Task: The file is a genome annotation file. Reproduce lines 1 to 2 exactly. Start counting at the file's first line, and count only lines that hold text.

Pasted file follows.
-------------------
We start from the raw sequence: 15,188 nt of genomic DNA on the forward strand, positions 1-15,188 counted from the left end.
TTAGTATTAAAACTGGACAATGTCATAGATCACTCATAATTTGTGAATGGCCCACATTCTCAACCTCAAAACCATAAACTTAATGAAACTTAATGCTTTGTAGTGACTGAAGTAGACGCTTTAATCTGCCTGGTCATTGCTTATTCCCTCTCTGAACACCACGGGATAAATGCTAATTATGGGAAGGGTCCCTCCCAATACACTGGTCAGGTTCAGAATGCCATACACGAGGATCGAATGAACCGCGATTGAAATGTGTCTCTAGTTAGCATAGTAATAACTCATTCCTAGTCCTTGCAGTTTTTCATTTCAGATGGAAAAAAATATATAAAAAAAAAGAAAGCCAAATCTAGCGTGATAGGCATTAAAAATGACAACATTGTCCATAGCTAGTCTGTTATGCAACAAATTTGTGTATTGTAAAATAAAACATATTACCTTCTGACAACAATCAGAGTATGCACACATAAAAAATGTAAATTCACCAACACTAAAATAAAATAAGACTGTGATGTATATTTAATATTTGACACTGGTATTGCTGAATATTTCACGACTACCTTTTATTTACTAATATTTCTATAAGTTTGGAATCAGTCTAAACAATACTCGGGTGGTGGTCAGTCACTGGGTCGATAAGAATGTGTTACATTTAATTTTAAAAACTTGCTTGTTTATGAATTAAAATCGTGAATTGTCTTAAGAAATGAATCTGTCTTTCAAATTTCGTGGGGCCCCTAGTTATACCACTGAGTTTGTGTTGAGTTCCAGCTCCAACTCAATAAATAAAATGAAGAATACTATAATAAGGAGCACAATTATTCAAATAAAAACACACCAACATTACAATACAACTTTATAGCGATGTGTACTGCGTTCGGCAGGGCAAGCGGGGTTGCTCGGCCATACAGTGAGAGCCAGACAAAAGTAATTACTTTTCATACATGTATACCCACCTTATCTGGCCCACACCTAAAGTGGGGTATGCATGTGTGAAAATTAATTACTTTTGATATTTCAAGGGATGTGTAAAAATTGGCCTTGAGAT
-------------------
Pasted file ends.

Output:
We start from the raw sequence: 15,188 nt of genomic DNA on the forward strand, positions 1-15,188 counted from the left end.
TTAGTATTAAAACTGGACAATGTCATAGATCACTCATAATTTGTGAATGGCCCACATTCTCAACCTCAAAACCATAAACTTAATGAAACTTAATGCTTTGTAGTGACTGAAGTAGACGCTTTAATCTGCCTGGTCATTGCTTATTCCCTCTCTGAACACCACGGGATAAATGCTAATTATGGGAAGGGTCCCTCCCAATACACTGGTCAGGTTCAGAATGCCATACACGAGGATCGAATGAACCGCGATTGAAATGTGTCTCTAGTTAGCATAGTAATAACTCATTCCTAGTCCTTGCAGTTTTTCATTTCAGATGGAAAAAAATATATAAAAAAAAAGAAAGCCAAATCTAGCGTGATAGGCATTAAAAATGACAACATTGTCCATAGCTAGTCTGTTATGCAACAAATTTGTGTATTGTAAAATAAAACATATTACCTTCTGACAACAATCAGAGTATGCACACATAAAAAATGTAAATTCACCAACACTAAAATAAAATAAGACTGTGATGTATATTTAATATTTGACACTGGTATTGCTGAATATTTCACGACTACCTTTTATTTACTAATATTTCTATAAGTTTGGAATCAGTCTAAACAATACTCGGGTGGTGGTCAGTCACTGGGTCGATAAGAATGTGTTACATTTAATTTTAAAAACTTGCTTGTTTATGAATTAAAATCGTGAATTGTCTTAAGAAATGAATCTGTCTTTCAAATTTCGTGGGGCCCCTAGTTATACCACTGAGTTTGTGTTGAGTTCCAGCTCCAACTCAATAAATAAAATGAAGAATACTATAATAAGGAGCACAATTATTCAAATAAAAACACACCAACATTACAATACAACTTTATAGCGATGTGTACTGCGTTCGGCAGGGCAAGCGGGGTTGCTCGGCCATACAGTGAGAGCCAGACAAAAGTAATTACTTTTCATACATGTATACCCACCTTATCTGGCCCACACCTAAAGTGGGGTATGCATGTGTGAAAATTAATTACTTTTGATATTTCAAGGGATGTGTAAAAATTGGCCTTGAGAT